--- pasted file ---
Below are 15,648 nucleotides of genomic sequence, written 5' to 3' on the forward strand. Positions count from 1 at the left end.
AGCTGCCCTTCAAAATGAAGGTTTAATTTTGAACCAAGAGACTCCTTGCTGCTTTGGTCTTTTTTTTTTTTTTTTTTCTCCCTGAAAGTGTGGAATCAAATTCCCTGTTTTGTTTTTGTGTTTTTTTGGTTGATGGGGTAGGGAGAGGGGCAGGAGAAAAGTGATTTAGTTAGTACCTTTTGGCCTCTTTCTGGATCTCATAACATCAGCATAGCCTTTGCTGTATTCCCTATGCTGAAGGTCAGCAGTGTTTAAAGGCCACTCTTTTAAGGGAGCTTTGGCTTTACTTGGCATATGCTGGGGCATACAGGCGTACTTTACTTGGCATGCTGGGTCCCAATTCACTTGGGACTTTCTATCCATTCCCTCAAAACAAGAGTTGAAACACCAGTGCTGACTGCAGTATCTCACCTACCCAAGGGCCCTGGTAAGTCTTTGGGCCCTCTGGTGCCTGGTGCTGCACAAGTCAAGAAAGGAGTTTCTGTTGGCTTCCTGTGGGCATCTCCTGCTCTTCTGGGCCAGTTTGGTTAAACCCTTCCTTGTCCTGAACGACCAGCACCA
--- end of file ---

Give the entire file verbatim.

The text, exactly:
Below are 15,648 nucleotides of genomic sequence, written 5' to 3' on the forward strand. Positions count from 1 at the left end.
AGCTGCCCTTCAAAATGAAGGTTTAATTTTGAACCAAGAGACTCCTTGCTGCTTTGGTCTTTTTTTTTTTTTTTTTTCTCCCTGAAAGTGTGGAATCAAATTCCCTGTTTTGTTTTTGTGTTTTTTTGGTTGATGGGGTAGGGAGAGGGGCAGGAGAAAAGTGATTTAGTTAGTACCTTTTGGCCTCTTTCTGGATCTCATAACATCAGCATAGCCTTTGCTGTATTCCCTATGCTGAAGGTCAGCAGTGTTTAAAGGCCACTCTTTTAAGGGAGCTTTGGCTTTACTTGGCATATGCTGGGGCATACAGGCGTACTTTACTTGGCATGCTGGGTCCCAATTCACTTGGGACTTTCTATCCATTCCCTCAAAACAAGAGTTGAAACACCAGTGCTGACTGCAGTATCTCACCTACCCAAGGGCCCTGGTAAGTCTTTGGGCCCTCTGGTGCCTGGTGCTGCACAAGTCAAGAAAGGAGTTTCTGTTGGCTTCCTGTGGGCATCTCCTGCTCTTCTGGGCCAGTTTGGTTAAACCCTTCCTTGTCCTGAACGACCAGCACCA